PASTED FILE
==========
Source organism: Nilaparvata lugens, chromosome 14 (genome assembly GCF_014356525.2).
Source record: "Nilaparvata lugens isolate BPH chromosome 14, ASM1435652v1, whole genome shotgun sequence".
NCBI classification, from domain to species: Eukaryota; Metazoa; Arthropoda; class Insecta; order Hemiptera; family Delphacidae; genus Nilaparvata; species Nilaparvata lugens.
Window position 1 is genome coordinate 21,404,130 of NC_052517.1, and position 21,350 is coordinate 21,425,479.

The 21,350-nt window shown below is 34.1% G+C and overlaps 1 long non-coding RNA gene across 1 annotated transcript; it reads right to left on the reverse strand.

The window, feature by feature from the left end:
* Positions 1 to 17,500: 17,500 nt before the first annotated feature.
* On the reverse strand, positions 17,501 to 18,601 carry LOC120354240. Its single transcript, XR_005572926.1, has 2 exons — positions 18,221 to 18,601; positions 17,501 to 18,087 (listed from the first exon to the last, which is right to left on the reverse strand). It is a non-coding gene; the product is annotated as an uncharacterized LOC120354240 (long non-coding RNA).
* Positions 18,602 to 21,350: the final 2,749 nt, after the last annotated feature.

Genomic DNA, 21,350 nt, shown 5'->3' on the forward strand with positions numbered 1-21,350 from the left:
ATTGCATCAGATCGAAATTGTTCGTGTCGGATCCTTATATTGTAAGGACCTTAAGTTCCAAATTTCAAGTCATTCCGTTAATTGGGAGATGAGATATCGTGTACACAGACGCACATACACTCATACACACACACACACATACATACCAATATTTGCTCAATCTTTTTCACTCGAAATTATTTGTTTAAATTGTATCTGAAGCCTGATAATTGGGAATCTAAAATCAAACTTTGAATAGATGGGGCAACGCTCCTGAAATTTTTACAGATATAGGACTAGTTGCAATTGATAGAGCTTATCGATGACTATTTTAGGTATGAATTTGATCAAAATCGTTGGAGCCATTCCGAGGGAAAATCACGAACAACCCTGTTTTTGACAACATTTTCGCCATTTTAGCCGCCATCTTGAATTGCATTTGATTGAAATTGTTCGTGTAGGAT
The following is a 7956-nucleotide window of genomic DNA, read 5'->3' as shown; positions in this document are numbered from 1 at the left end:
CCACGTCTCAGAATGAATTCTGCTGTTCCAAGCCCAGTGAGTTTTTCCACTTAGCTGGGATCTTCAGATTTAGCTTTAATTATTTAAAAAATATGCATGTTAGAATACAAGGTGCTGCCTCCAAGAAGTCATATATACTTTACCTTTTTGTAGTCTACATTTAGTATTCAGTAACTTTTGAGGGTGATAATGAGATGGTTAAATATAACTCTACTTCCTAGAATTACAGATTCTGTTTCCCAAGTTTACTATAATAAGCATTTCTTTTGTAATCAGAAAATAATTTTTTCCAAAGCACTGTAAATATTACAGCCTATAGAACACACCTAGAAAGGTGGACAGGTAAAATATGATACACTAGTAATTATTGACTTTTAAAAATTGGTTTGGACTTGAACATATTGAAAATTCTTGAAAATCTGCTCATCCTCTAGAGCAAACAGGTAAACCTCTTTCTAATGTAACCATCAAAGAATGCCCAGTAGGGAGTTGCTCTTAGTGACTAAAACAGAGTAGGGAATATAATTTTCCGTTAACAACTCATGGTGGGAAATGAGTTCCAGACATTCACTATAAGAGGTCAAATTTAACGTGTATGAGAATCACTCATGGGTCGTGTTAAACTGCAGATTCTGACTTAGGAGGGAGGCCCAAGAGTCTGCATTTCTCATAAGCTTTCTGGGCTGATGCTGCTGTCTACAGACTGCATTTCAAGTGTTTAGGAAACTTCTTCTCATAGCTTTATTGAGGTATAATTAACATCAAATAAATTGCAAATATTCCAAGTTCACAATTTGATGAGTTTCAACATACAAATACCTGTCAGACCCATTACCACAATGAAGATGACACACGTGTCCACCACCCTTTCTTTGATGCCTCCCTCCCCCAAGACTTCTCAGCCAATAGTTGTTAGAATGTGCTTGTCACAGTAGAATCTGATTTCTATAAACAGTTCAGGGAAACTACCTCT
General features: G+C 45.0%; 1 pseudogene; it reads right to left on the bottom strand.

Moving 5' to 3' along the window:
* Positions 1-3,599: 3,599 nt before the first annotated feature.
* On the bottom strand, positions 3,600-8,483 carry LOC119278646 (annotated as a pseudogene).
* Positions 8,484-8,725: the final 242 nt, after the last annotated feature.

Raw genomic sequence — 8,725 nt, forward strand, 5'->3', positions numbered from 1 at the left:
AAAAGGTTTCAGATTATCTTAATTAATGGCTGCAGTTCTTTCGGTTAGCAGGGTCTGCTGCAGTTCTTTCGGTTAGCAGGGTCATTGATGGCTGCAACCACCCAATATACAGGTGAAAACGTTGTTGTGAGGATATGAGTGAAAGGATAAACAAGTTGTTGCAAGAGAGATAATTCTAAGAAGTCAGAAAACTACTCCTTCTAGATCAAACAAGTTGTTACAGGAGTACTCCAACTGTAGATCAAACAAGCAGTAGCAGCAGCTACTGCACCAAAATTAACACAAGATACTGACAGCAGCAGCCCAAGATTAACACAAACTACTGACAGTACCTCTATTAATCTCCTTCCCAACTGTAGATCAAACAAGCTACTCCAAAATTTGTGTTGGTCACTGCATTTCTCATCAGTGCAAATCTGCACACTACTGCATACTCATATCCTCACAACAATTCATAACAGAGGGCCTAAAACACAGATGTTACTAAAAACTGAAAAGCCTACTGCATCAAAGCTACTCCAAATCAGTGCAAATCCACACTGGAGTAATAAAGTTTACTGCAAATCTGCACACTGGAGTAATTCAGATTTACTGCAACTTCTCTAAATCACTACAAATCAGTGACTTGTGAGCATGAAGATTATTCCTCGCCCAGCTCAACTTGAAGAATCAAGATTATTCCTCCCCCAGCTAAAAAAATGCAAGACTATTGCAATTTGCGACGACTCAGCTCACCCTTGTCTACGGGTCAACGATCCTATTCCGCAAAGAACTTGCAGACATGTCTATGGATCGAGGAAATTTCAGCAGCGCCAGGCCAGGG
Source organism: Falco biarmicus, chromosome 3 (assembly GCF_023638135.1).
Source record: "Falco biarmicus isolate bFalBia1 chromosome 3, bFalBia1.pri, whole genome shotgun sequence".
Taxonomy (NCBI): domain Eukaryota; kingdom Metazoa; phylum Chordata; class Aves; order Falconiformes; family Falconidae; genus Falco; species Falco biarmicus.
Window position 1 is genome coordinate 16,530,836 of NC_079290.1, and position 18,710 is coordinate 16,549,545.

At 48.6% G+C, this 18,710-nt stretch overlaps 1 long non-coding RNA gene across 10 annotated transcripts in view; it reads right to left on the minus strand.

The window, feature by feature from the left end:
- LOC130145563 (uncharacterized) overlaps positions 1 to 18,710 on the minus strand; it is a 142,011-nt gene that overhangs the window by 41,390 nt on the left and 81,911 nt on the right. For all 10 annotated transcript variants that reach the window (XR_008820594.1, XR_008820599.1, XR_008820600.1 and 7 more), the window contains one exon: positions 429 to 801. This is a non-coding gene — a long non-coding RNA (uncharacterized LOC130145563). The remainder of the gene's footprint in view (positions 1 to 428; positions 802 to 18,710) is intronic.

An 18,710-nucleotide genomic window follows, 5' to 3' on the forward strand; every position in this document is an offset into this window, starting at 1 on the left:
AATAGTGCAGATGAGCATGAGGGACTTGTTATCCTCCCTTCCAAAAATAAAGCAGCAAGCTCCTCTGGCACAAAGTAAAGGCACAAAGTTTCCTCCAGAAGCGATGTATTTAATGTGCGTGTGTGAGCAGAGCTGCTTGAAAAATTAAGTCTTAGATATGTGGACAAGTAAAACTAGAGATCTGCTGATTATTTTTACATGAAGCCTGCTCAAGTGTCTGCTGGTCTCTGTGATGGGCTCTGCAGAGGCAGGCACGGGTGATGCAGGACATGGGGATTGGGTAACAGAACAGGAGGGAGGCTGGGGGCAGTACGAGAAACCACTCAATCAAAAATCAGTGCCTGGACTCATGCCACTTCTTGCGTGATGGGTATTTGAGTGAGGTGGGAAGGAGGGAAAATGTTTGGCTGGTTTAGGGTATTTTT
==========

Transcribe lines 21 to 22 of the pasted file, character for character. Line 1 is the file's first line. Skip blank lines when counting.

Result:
Source organism: Falco biarmicus, chromosome 3 (assembly GCF_023638135.1).
Source record: "Falco biarmicus isolate bFalBia1 chromosome 3, bFalBia1.pri, whole genome shotgun sequence".